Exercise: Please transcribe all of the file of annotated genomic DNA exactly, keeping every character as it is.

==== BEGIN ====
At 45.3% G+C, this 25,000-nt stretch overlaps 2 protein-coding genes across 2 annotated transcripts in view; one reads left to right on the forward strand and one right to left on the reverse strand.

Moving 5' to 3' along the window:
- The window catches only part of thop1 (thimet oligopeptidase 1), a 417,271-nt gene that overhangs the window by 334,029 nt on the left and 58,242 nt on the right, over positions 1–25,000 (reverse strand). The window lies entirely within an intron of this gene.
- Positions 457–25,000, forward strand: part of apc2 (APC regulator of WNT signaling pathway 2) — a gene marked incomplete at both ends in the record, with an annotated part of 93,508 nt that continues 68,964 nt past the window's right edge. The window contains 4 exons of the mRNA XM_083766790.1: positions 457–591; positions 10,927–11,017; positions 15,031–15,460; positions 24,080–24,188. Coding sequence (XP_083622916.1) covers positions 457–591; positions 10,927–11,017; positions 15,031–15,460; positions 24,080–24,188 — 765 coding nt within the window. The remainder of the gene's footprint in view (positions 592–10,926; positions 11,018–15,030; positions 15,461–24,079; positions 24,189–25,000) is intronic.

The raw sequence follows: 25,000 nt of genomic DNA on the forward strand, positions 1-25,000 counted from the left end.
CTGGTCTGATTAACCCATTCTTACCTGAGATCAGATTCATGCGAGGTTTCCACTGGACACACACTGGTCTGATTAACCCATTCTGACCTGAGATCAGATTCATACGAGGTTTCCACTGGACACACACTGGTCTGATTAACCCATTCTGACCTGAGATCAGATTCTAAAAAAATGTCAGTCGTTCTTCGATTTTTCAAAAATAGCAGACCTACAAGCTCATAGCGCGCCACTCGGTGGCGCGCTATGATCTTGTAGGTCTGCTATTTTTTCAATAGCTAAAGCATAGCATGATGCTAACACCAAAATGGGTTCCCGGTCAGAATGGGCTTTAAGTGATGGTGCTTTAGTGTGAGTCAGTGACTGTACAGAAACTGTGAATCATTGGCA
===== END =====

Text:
At 45.3% G+C, this 25,000-nt stretch overlaps 2 protein-coding genes across 2 annotated transcripts in view; one reads left to right on the forward strand and one right to left on the reverse strand.

Moving 5' to 3' along the window:
- The window catches only part of thop1 (thimet oligopeptidase 1), a 417,271-nt gene that overhangs the window by 334,029 nt on the left and 58,242 nt on the right, over positions 1–25,000 (reverse strand). The window lies entirely within an intron of this gene.
- Positions 457–25,000, forward strand: part of apc2 (APC regulator of WNT signaling pathway 2) — a gene marked incomplete at both ends in the record, with an annotated part of 93,508 nt that continues 68,964 nt past the window's right edge. The window contains 4 exons of the mRNA XM_083766790.1: positions 457–591; positions 10,927–11,017; positions 15,031–15,460; positions 24,080–24,188. Coding sequence (XP_083622916.1) covers positions 457–591; positions 10,927–11,017; positions 15,031–15,460; positions 24,080–24,188 — 765 coding nt within the window. The remainder of the gene's footprint in view (positions 592–10,926; positions 11,018–15,030; positions 15,461–24,079; positions 24,189–25,000) is intronic.

The raw sequence follows: 25,000 nt of genomic DNA on the forward strand, positions 1-25,000 counted from the left end.
CTGGTCTGATTAACCCATTCTTACCTGAGATCAGATTCATGCGAGGTTTCCACTGGACACACACTGGTCTGATTAACCCATTCTGACCTGAGATCAGATTCATACGAGGTTTCCACTGGACACACACTGGTCTGATTAACCCATTCTGACCTGAGATCAGATTCTAAAAAAATGTCAGTCGTTCTTCGATTTTTCAAAAATAGCAGACCTACAAGCTCATAGCGCGCCACTCGGTGGCGCGCTATGATCTTGTAGGTCTGCTATTTTTTCAATAGCTAAAGCATAGCATGATGCTAACACCAAAATGGGTTCCCGGTCAGAATGGGCTTTAAGTGATGGTGCTTTAGTGTGAGTCAGTGACTGTACAGAAACTGTGAATCATTGGCA